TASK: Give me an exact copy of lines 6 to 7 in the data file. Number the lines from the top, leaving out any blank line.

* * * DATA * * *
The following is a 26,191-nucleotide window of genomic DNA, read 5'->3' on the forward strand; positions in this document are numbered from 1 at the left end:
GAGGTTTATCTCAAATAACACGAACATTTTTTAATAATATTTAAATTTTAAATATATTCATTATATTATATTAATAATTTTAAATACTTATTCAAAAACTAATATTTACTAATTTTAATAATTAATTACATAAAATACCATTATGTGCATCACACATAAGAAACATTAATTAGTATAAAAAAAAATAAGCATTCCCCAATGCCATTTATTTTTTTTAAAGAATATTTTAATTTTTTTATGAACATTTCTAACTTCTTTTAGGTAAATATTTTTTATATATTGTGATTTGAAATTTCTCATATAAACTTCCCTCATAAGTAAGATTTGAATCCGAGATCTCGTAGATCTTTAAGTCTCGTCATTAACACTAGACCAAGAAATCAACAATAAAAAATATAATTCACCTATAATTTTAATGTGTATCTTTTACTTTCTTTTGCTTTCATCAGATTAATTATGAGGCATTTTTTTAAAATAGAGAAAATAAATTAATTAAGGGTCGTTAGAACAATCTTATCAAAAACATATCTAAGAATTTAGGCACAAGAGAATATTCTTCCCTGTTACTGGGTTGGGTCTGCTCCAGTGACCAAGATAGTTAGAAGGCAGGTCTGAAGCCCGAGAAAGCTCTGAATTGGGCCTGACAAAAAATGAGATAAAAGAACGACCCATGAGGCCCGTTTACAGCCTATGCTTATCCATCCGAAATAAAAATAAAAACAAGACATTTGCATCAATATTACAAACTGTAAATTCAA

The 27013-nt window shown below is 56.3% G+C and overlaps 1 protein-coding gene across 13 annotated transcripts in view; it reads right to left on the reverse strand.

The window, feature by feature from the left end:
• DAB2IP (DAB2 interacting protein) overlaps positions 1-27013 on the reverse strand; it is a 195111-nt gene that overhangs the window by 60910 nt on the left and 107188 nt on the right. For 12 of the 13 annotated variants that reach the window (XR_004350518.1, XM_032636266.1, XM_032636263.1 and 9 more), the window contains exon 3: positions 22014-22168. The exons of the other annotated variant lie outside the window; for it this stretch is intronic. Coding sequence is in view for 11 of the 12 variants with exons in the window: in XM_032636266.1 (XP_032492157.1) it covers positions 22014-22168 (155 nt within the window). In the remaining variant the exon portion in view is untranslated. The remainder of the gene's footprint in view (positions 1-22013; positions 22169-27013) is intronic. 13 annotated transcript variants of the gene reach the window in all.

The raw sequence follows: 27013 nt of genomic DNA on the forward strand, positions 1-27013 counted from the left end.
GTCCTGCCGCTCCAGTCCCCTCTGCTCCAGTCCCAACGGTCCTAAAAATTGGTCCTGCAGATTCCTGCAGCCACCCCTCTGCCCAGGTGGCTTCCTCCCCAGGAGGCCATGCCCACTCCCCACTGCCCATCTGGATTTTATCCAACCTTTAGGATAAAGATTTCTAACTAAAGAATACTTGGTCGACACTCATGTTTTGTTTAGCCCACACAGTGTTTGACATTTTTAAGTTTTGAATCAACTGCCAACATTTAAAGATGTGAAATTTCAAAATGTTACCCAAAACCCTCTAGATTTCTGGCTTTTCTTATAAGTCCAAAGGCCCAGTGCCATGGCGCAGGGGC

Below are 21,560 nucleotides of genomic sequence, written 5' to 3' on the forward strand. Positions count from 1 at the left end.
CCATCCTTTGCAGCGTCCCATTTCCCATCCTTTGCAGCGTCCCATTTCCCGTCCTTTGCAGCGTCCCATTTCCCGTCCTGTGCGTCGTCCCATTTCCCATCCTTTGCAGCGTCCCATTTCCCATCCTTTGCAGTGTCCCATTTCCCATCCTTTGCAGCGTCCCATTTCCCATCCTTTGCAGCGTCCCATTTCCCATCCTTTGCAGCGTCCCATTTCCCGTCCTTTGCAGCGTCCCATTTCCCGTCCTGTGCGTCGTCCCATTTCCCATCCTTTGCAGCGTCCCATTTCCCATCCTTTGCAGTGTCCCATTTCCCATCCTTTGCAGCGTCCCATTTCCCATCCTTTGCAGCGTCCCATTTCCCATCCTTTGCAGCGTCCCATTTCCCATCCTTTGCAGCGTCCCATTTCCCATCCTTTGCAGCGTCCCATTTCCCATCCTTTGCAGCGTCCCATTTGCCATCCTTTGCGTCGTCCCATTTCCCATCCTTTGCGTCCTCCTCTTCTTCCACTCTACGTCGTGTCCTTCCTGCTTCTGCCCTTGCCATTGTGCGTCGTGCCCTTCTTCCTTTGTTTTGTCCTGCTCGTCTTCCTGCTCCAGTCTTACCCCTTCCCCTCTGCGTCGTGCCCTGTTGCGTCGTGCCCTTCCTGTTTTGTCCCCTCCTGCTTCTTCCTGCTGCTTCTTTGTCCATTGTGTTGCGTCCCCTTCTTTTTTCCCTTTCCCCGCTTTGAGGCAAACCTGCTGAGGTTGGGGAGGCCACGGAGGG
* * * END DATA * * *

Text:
The raw sequence follows: 27013 nt of genomic DNA on the forward strand, positions 1-27013 counted from the left end.
GTCCTGCCGCTCCAGTCCCCTCTGCTCCAGTCCCAACGGTCCTAAAAATTGGTCCTGCAGATTCCTGCAGCCACCCCTCTGCCCAGGTGGCTTCCTCCCCAGGAGGCCATGCCCACTCCCCACTGCCCATCTGGATTTTATCCAACCTTTAGGATAAAGATTTCTAACTAAAGAATACTTGGTCGACACTCATGTTTTGTTTAGCCCACACAGTGTTTGACATTTTTAAGTTTTGAATCAACTGCCAACATTTAAAGATGTGAAATTTCAAAATGTTACCCAAAACCCTCTAGATTTCTGGCTTTTCTTATAAGTCCAAAGGCCCAGTGCCATGGCGCAGGGGC